Foodies Fleeced! More to the Crab & Craft Beer Scam

Earlier this week I was happy to again join The Morning Ampwith Molly Adams and Ernest Wilkins,…

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"Paris is always a good idea." - Audrey Hepburn #travel  (at Montmartre)

"Paris is always a good idea." - Audrey Hepburn #travel (at Montmartre)

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The guy’s a genius. Roy Lichtenstein is much more than comic strips. Most of these works - first complete retrospective in France - were private collection, I noticed. #art (at Exposition Roy Lichtenstein)

The guy’s a genius. Roy Lichtenstein is much more than comic strips. Most of these works - first complete retrospective in France - were private collection, I noticed. #art (at Exposition Roy Lichtenstein)

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iwriteasiwrite:

The painting is "Gallery of the Louvre" by Samuel Morse; an American scientist and artist most commonly known for inventing the telegraph and Morse code. He began work on the canvas in 1831, while in Paris. The painting itself becomes a jumping off point into David McCullough’s latest work, the story of the American colony in Paris. As McCullough aptly points out, the Morse’s painting was created to bring ‘culture’ to the neophyte American nation:

"There were no museums here, as yet, in the 1830s, and no color representations of paintings," McCullough tells NPR’s Susan Stamberg. "So he was going to bring the culture of Europe — mainly the Renaissance Italian masterpieces in the Louvre collection — back to the United States for the benefit of his countrymen."

Morse was offering his countrymen a glimpse into the rarified air of Parisian art.
The painting, while fascinating in and of itself, is just part of the story of the American colony in Paris. The importance of France in the early formative years of the United States is little remarked. It’s a role that Filipinos, later in the 19th century, hoped that the United States would take on for the then fledgling Philippine Republic. We know how that turned out.
The story here is less about dredging up that old history, but to remark on the importance that Paris played in the formation of the Filipino nation. Like Morse and other Americans, many Filipinos spent years in Paris in exile. They were part in parcel with the Propaganda Movement that manifested itself in Europe in the late 19th century. Importantly, the Filipinos there were caught up in the explosion of ideas and philosophies taking place throughout Paris (and Europe at large) in the fin de siecle; even prior.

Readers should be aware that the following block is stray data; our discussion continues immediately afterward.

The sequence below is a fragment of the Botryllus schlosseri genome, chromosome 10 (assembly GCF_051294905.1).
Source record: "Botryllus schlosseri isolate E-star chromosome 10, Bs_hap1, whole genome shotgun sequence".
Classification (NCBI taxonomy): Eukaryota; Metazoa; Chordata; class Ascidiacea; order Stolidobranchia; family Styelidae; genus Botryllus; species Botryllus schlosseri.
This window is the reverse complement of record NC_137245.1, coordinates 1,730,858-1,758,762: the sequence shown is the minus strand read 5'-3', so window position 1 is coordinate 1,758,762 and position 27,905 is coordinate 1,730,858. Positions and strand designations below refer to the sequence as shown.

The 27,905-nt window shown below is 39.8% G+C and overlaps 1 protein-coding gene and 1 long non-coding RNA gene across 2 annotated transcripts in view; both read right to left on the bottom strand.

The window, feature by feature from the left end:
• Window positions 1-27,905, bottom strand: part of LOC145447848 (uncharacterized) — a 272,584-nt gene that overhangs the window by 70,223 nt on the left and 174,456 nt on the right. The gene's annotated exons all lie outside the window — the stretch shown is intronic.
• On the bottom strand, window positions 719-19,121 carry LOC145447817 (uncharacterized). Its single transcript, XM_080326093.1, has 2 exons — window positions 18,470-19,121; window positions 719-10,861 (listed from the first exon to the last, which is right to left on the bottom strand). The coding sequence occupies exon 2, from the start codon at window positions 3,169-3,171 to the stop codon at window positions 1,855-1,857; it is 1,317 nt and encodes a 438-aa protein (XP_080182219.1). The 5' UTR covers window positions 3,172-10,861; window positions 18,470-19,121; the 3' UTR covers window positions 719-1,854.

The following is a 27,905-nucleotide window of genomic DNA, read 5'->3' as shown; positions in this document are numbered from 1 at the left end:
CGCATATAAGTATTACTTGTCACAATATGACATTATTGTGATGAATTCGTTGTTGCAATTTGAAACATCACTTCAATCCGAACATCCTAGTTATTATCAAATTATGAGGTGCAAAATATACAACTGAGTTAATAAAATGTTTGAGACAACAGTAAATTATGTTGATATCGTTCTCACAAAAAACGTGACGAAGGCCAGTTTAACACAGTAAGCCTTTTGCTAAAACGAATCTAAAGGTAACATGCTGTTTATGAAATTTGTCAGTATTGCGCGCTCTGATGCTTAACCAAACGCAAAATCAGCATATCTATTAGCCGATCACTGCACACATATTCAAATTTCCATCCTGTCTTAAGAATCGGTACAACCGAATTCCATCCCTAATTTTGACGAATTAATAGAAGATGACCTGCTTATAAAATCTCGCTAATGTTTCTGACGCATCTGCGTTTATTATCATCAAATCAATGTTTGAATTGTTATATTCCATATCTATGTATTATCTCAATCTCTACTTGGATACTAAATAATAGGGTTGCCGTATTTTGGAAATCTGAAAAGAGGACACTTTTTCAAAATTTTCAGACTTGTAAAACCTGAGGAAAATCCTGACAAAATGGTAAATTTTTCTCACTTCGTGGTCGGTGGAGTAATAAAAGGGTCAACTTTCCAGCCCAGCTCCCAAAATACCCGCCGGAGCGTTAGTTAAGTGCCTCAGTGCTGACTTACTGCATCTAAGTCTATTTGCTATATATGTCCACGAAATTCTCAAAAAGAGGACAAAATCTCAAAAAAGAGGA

What we know of that time, those decades where Paris figured prominently in the Filipino diaspora, is the Juan Luna scandal. Where the most decorated of Filipino artists murdered his wife, mother-in-law and wounded others in a fit of anger. He was set free, true. But what is little remarked is why he was set free. What we say is that there was an unwritten, but accepted rule, that cuckolded men could kill their wives. However, the French also saw Luna as a savage; it was expected of someone from his racial background to act in such a reprehensible manner.
The Luna Scandal resonates somewhat in modern times. But what of the rest? What of Felix Roxas, Agoncillo, Pardo de Tavera, Antonio Luna, Jose Rizal and so many more? What of their experiences in the City of Lights? How were they subtly (and not so subtly) influenced by the panoply of experiences and ideas during their travels in Europe?
What culture and ideas did they transmit, did they bring back, to the Philippines?
Because the fact is that Filipinos abroad, and by extension Filipinos here, were influenced by the new philosophies floating around Europe. As much as they were rebelling against the old ways of thinking that were still extant. Obviously, on the political front, Republicanism in Spain highly influenced early political traditions of the reformists. On the other hand, from all of the published propaganda and social agitations, how did Filipino thinkers influence European public discourse? Much like with Mexico at the beginning of the 19th century, we continually overlook our influence on events abroad. Influence and exchange is a two-way street. And at the time, the Philippines figured somewhat prominently in European (especially Spanish) affairs.
The richness and importance of the Philippine diaspora tradition is frequently overlooked and remains understudied in our historiography. Again, if certain historians are to be believed, it was as if the Philippine Revolution and Republic sprang up spontaneously; just developed randomly. That is a conceit that remains wholly untrue. Initial work by historians like Schumacher and even Ben Anderson prove otherwise. The key is furthering that work and research to truly understand our influences and place in global affairs at the end of the 19th century.